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Georgia Supreme Court upholds right of governor to pick resigning justice's replacement

The court argued that the justice's decision to resign was irrevocable once it was accepted by the governor, allowing him to pick a replacement.

ATLANTA — Georgia Supreme Court Justice Keith Blackwell is stepping down from the bench in November. But the announcement made back in February sparked scrutiny on the process of how his replacement will be named. 

Blackwell's seat would have been up for a vote during the May elections - which had to be postponed until June because of the coronavirus pandemic. But in a May 14 decision, the Georgia Supreme Court ruled 6-2 that the Georgia Constitution says the governor gets to appoint the replacement. 

The court argued that Blackwell's decision to resign on Nov. 19 was irrevocable once it was accepted by Gov. Brian Kemp, who accepted the resignation and announced he planned to name Blackwell's replacement. 

It said that the Constitution stipulates the governor can use appointment powers when vacancies arise in offices, much like when Kemp was able to appoint Kelly Loeffler to outgoing-Sen. Johnny Isakson's seat. The court said because Blackwell's resignation announcement created a vacancy in the court, the governor could appoint someone to the seat. The election for the seat was thus canceled.

Former Democratic Congressman John Barrow and former Republican state Rep. Beth Beskin both sued Secretary of State Brad Raffensperger in Fulton County Superior Court, however, asking for him to reinstate the election. Both wanted to run for the seat, and argued that an election should be held to fill the vacancy.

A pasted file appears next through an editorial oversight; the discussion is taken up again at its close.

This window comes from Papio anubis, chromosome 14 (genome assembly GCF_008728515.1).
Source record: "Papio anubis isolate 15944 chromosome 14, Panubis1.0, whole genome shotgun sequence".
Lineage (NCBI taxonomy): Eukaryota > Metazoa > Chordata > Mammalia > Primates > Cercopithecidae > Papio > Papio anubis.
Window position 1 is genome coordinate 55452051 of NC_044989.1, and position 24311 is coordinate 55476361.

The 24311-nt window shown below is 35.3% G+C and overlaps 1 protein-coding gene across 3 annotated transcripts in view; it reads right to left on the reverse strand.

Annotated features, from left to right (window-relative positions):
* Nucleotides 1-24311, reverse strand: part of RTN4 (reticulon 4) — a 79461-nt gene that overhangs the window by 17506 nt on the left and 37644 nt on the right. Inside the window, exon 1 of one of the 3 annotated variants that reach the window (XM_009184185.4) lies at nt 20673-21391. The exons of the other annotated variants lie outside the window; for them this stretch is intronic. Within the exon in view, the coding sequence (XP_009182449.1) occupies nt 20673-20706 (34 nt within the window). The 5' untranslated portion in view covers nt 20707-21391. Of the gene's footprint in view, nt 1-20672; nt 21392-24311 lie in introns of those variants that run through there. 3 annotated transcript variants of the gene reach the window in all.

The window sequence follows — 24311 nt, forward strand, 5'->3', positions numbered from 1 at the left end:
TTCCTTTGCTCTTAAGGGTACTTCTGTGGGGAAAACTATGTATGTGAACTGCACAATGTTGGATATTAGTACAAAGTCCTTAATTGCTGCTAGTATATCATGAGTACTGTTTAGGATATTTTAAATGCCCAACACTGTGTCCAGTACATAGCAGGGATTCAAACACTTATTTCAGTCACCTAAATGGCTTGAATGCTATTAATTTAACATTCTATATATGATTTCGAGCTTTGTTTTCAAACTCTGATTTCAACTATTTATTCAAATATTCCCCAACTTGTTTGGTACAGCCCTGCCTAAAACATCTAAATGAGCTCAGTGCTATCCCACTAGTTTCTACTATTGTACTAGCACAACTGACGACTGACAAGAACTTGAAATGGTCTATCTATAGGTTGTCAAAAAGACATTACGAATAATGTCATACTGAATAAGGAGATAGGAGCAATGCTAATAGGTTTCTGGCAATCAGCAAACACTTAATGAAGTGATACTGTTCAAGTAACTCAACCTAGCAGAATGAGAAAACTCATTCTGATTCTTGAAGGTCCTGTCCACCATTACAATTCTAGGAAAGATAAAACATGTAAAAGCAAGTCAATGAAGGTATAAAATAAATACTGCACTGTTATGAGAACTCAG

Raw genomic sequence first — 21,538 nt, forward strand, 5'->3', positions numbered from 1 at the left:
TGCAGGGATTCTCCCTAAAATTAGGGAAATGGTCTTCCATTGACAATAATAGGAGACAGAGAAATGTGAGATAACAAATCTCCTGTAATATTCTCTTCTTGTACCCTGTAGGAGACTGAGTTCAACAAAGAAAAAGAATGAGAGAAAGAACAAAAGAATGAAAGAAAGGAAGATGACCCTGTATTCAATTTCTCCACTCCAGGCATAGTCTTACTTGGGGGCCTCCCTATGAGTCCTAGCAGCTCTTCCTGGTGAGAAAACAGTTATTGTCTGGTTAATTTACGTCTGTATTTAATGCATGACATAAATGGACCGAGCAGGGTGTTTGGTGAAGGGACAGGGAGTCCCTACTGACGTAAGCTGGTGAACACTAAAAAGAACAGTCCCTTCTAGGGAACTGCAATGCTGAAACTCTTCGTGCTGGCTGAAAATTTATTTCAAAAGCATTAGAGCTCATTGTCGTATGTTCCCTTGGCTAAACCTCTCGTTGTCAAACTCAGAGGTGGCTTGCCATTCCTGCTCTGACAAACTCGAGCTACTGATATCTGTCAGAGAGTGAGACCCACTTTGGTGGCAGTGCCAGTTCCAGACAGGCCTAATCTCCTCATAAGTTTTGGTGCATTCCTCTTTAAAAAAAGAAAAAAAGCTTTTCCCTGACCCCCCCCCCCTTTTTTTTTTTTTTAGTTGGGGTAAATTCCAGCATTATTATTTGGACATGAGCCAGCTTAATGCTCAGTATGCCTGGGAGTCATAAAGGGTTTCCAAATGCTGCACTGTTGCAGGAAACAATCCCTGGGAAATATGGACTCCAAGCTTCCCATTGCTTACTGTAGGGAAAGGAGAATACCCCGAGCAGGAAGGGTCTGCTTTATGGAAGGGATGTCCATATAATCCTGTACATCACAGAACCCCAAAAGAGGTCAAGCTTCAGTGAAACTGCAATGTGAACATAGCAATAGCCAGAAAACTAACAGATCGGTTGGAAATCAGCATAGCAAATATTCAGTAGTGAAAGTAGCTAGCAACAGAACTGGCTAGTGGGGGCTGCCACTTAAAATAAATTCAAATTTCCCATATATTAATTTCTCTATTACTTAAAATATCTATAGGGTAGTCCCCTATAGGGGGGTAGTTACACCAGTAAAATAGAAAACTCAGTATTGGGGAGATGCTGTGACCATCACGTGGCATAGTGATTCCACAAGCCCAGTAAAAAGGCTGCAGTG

The Georgia Supreme Court disagreed, saying in a case like this - a resignation - the governor gets to make the appointment, and the Secretary of State could not be forced to reinstate the election.

11Alive asked attorney and law professor Randy Kessler if the court got it right. He said it's a close call, because of two provisions in the law.

"We want judges to be elected, but the governor has the right to appoint them when it's an expiring term," he explained. "Had Blackwell resigned and said, 'I'm leaving now,' then there would have been an election. But he says, 'I'm not resigning until November'."

Kessler said he believes the Georgia Supreme Court got the ruling right

"I don't think it was political," he said.

The governor has not yet announced his pick to replace Justice Blackwell. Kessler says it's a big decision that requires a lot of thinking.

Material from the Associated Press contributed to this report.


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